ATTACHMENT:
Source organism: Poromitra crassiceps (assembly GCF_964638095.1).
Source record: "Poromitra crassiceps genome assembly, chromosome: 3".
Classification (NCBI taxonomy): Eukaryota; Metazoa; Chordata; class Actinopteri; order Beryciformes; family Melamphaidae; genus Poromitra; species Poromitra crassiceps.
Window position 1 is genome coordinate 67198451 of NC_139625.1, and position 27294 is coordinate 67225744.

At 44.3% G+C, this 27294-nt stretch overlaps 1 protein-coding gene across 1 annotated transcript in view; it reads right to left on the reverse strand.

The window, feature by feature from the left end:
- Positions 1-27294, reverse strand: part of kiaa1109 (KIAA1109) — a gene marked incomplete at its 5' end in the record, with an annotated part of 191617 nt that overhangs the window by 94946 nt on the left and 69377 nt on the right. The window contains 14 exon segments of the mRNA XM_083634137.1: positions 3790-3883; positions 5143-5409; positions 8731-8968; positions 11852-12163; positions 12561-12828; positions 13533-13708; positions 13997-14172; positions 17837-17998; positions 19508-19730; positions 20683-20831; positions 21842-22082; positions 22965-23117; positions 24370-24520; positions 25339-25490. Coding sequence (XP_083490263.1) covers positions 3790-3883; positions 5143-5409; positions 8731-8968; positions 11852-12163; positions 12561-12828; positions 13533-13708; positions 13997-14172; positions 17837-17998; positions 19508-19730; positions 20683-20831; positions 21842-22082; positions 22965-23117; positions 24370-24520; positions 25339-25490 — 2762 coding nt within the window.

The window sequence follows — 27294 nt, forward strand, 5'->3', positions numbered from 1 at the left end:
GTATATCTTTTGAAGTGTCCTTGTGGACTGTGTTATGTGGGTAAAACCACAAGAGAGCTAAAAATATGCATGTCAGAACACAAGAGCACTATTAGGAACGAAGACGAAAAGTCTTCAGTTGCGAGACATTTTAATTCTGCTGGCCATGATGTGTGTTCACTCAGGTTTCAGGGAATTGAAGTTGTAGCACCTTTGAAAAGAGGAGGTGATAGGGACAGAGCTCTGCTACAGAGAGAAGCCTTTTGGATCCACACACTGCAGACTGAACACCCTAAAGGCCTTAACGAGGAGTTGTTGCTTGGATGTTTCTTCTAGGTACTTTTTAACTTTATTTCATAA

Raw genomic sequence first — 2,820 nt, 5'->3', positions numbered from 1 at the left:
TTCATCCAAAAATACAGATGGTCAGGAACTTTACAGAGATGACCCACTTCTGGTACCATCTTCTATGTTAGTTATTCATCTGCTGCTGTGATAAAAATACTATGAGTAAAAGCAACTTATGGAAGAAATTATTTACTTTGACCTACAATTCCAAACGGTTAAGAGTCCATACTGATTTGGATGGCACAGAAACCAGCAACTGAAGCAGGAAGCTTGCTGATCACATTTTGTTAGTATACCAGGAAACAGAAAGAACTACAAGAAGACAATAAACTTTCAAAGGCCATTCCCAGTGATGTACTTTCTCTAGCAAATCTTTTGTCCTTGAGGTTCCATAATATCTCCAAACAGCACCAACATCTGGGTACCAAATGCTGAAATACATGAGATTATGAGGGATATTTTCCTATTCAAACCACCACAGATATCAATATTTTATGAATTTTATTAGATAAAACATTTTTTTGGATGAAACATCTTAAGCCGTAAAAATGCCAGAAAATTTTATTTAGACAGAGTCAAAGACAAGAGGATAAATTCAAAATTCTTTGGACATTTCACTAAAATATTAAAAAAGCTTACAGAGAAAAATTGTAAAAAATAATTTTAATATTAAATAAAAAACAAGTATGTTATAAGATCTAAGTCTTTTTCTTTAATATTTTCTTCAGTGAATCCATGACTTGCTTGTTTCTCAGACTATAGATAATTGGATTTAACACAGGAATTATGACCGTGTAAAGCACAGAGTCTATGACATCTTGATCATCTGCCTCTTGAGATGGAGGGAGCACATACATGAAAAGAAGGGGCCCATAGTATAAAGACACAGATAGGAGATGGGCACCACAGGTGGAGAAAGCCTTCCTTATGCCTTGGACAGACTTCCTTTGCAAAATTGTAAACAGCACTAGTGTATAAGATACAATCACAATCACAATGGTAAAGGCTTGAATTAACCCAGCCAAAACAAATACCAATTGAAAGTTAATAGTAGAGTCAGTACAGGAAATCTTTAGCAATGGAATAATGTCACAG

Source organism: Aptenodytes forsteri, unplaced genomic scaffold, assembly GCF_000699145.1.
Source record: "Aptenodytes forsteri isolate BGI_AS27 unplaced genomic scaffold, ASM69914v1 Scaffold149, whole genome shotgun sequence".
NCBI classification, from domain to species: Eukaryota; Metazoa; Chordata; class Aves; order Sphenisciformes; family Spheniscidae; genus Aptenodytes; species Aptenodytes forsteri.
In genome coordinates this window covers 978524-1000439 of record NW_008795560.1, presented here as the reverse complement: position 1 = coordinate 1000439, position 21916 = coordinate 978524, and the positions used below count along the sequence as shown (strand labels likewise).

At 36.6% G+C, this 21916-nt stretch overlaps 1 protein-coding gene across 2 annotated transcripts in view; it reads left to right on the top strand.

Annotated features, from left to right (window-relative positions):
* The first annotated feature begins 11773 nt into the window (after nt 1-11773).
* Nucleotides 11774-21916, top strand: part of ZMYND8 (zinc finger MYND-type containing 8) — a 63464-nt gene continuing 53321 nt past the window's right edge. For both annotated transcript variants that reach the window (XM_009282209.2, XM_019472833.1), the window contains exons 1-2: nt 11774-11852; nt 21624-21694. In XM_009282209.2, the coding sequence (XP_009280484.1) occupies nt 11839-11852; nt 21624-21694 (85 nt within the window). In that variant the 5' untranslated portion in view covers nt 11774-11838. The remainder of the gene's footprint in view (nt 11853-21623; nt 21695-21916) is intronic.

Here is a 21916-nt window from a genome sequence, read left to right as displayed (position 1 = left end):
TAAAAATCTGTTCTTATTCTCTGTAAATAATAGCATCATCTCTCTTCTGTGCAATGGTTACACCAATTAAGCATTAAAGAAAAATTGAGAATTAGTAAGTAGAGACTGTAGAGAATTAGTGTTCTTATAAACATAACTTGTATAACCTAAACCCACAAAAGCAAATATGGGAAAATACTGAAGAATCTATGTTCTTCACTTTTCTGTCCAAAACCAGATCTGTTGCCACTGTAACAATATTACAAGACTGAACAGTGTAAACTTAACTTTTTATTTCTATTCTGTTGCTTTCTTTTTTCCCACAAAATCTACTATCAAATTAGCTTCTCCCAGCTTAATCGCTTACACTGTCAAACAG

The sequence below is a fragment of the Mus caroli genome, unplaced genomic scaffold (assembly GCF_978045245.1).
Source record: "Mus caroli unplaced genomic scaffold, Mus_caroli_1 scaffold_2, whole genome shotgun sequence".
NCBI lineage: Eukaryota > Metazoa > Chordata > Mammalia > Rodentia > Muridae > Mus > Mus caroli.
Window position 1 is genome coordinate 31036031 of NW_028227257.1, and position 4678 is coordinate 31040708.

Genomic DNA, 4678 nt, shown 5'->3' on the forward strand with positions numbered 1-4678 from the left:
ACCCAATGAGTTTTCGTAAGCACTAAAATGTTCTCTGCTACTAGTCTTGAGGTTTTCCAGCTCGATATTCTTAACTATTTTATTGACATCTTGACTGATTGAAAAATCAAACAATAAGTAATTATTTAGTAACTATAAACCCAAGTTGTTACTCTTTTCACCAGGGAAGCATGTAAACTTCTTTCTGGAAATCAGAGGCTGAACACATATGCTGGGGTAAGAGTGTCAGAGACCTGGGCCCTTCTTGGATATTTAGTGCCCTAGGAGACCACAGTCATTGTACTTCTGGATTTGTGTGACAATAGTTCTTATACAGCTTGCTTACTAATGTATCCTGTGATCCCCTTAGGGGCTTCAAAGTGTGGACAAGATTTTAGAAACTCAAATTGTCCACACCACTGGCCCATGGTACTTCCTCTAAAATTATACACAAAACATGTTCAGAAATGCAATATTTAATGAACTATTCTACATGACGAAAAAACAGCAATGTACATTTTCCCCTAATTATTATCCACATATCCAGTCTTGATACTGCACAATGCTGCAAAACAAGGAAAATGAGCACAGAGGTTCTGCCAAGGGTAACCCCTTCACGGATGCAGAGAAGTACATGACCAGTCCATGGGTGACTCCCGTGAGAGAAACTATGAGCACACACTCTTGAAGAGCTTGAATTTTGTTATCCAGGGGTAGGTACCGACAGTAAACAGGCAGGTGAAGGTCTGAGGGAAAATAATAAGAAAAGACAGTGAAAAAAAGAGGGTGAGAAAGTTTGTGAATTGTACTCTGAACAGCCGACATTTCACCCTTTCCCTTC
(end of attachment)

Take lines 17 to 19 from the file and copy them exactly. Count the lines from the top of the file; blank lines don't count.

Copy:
Annotated features, from left to right (window-relative positions):
* The first annotated feature begins 11773 nt into the window (after nt 1-11773).
* Nucleotides 11774-21916, top strand: part of ZMYND8 (zinc finger MYND-type containing 8) — a 63464-nt gene continuing 53321 nt past the window's right edge. For both annotated transcript variants that reach the window (XM_009282209.2, XM_019472833.1), the window contains exons 1-2: nt 11774-11852; nt 21624-21694. In XM_009282209.2, the coding sequence (XP_009280484.1) occupies nt 11839-11852; nt 21624-21694 (85 nt within the window). In that variant the 5' untranslated portion in view covers nt 11774-11838. The remainder of the gene's footprint in view (nt 11853-21623; nt 21695-21916) is intronic.